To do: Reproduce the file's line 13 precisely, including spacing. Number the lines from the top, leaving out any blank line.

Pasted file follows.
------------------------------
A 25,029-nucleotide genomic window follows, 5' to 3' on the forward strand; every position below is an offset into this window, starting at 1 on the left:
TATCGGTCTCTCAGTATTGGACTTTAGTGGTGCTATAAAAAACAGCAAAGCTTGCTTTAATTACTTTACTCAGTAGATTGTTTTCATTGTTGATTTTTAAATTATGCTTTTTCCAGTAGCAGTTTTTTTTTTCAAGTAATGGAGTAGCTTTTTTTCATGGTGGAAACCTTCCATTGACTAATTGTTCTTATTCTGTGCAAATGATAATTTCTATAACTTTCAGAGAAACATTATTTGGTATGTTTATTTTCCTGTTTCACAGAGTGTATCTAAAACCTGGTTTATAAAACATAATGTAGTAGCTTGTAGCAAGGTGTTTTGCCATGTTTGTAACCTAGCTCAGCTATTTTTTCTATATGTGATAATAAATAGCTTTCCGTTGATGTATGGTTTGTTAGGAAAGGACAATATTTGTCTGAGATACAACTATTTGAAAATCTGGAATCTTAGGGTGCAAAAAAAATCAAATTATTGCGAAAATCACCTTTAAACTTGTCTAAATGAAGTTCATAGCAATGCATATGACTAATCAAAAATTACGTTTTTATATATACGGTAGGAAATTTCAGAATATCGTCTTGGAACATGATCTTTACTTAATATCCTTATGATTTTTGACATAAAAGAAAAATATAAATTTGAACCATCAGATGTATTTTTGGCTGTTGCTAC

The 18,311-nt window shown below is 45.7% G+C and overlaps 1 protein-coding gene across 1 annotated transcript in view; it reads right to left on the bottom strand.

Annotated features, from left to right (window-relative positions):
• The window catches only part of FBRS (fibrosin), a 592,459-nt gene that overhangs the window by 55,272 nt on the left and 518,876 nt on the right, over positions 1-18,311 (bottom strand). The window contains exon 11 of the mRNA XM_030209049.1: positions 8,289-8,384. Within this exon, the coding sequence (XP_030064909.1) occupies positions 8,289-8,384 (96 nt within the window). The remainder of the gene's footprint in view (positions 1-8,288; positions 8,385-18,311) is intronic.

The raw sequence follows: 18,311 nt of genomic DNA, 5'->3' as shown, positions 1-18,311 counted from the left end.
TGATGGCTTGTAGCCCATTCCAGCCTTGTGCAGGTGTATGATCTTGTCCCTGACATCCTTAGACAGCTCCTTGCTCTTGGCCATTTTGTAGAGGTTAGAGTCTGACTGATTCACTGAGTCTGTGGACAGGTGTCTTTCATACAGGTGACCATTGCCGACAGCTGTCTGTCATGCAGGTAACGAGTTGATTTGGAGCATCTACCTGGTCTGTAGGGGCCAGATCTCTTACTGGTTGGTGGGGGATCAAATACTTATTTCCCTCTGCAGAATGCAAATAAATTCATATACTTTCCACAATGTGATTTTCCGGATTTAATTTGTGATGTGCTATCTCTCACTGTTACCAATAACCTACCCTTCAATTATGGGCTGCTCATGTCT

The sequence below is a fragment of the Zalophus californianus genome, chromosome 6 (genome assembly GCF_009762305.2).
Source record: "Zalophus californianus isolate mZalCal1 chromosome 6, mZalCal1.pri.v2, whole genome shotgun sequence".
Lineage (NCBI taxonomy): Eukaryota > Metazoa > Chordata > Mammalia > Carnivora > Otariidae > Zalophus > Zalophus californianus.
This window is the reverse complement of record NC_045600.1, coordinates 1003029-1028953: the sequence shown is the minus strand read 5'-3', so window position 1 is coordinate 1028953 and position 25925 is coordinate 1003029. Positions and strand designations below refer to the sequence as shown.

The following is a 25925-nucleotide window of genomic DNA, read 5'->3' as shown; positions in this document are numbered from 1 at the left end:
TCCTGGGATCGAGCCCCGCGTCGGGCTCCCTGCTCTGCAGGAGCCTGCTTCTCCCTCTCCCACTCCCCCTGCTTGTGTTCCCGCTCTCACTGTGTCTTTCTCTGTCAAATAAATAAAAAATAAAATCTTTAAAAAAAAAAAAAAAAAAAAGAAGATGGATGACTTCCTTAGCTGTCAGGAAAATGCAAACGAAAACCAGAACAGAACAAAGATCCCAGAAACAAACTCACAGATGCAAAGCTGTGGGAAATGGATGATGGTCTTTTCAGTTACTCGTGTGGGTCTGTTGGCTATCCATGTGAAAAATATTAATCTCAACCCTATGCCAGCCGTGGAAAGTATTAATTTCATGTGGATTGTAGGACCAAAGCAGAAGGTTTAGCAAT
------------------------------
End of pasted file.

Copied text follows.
TCCTGGGATCGAGCCCCGCGTCGGGCTCCCTGCTCTGCAGGAGCCTGCTTCTCCCTCTCCCACTCCCCCTGCTTGTGTTCCCGCTCTCACTGTGTCTTTCTCTGTCAAATAAATAAAAAATAAAATCTTTAAAAAAAAAAAAAAAAAAAAGAAGATGGATGACTTCCTTAGCTGTCAGGAAAATGCAAACGAAAACCAGAACAGAACAAAGATCCCAGAAACAAACTCACAGATGCAAAGCTGTGGGAAATGGATGATGGTCTTTTCAGTTACTCGTGTGGGTCTGTTGGCTATCCATGTGAAAAATATTAATCTCAACCCTATGCCAGCCGTGGAAAGTATTAATTTCATGTGGATTGTAGGACCAAAGCAGAAGGTTTAGCAAT